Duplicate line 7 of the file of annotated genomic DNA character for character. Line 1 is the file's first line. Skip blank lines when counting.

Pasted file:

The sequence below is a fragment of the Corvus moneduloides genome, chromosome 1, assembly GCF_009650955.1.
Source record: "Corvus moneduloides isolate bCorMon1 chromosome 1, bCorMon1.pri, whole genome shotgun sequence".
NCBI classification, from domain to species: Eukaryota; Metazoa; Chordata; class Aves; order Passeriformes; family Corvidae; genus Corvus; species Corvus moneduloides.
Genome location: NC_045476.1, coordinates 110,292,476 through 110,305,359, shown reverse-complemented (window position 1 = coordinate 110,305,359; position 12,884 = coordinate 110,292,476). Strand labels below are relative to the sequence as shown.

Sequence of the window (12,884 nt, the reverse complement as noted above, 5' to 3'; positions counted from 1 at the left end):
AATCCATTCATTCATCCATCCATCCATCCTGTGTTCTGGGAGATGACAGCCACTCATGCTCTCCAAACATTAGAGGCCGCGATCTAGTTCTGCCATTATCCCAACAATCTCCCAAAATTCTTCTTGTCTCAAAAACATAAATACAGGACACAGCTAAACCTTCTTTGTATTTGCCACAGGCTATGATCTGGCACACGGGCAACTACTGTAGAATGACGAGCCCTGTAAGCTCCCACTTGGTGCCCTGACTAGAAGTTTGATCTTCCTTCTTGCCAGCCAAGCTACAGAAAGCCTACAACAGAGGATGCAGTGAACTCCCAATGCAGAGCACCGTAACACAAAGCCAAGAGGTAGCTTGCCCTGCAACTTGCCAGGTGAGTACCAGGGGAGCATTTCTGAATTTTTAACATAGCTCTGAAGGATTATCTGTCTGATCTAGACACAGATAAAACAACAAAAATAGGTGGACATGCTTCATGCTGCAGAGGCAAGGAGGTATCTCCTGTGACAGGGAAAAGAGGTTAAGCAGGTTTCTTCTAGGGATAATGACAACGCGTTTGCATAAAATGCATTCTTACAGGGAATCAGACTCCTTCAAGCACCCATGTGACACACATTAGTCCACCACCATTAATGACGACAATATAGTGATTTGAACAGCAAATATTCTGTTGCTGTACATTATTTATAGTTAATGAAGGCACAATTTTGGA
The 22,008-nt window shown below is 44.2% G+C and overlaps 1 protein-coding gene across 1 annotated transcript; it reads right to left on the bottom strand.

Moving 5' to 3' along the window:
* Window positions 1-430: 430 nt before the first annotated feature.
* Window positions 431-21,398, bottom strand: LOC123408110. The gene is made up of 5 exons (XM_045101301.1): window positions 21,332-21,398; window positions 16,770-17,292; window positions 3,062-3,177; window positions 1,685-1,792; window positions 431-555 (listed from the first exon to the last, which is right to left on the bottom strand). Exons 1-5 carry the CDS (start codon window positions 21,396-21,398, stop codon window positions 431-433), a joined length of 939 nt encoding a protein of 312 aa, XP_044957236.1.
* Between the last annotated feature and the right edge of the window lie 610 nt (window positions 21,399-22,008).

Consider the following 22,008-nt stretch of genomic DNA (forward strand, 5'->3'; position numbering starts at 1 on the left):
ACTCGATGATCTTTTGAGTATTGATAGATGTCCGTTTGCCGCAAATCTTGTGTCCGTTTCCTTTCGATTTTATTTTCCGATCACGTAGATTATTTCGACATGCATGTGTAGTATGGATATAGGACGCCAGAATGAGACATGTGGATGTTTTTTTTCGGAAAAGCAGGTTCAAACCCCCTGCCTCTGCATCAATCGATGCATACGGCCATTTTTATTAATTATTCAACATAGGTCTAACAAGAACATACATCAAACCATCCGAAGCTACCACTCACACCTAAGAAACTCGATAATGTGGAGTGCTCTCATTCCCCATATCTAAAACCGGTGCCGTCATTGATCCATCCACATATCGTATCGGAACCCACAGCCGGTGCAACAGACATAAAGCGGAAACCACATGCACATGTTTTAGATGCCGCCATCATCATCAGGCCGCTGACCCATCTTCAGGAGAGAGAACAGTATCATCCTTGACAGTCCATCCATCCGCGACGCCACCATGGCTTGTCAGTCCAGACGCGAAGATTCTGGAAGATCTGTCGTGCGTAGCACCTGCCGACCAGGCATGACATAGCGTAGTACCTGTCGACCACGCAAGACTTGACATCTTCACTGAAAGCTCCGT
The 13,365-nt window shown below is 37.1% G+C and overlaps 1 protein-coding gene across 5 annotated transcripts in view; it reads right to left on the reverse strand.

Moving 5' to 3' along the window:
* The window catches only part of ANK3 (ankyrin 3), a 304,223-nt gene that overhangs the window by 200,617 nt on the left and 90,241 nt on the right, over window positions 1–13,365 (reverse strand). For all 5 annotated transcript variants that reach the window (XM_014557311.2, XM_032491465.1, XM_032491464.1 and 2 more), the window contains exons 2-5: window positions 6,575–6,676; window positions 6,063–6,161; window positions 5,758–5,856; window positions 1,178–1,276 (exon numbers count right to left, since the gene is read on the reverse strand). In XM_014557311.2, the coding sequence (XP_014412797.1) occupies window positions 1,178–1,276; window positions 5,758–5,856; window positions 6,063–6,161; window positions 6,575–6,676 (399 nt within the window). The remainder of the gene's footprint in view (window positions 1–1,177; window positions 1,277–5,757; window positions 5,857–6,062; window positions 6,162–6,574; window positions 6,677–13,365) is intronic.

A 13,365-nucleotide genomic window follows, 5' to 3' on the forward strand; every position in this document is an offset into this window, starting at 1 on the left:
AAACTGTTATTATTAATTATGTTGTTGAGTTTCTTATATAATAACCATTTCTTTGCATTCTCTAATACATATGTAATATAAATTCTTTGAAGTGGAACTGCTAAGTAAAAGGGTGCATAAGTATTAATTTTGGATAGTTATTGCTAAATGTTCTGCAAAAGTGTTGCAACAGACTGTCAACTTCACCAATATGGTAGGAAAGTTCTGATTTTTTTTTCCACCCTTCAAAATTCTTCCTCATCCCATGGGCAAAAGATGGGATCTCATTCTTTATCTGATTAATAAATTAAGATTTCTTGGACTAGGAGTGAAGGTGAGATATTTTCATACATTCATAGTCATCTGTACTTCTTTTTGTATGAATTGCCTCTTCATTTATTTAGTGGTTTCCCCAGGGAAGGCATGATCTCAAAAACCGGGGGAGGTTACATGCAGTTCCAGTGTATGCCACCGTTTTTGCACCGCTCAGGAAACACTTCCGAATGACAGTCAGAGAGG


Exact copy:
The 22,008-nt window shown below is 44.2% G+C and overlaps 1 protein-coding gene across 1 annotated transcript; it reads right to left on the bottom strand.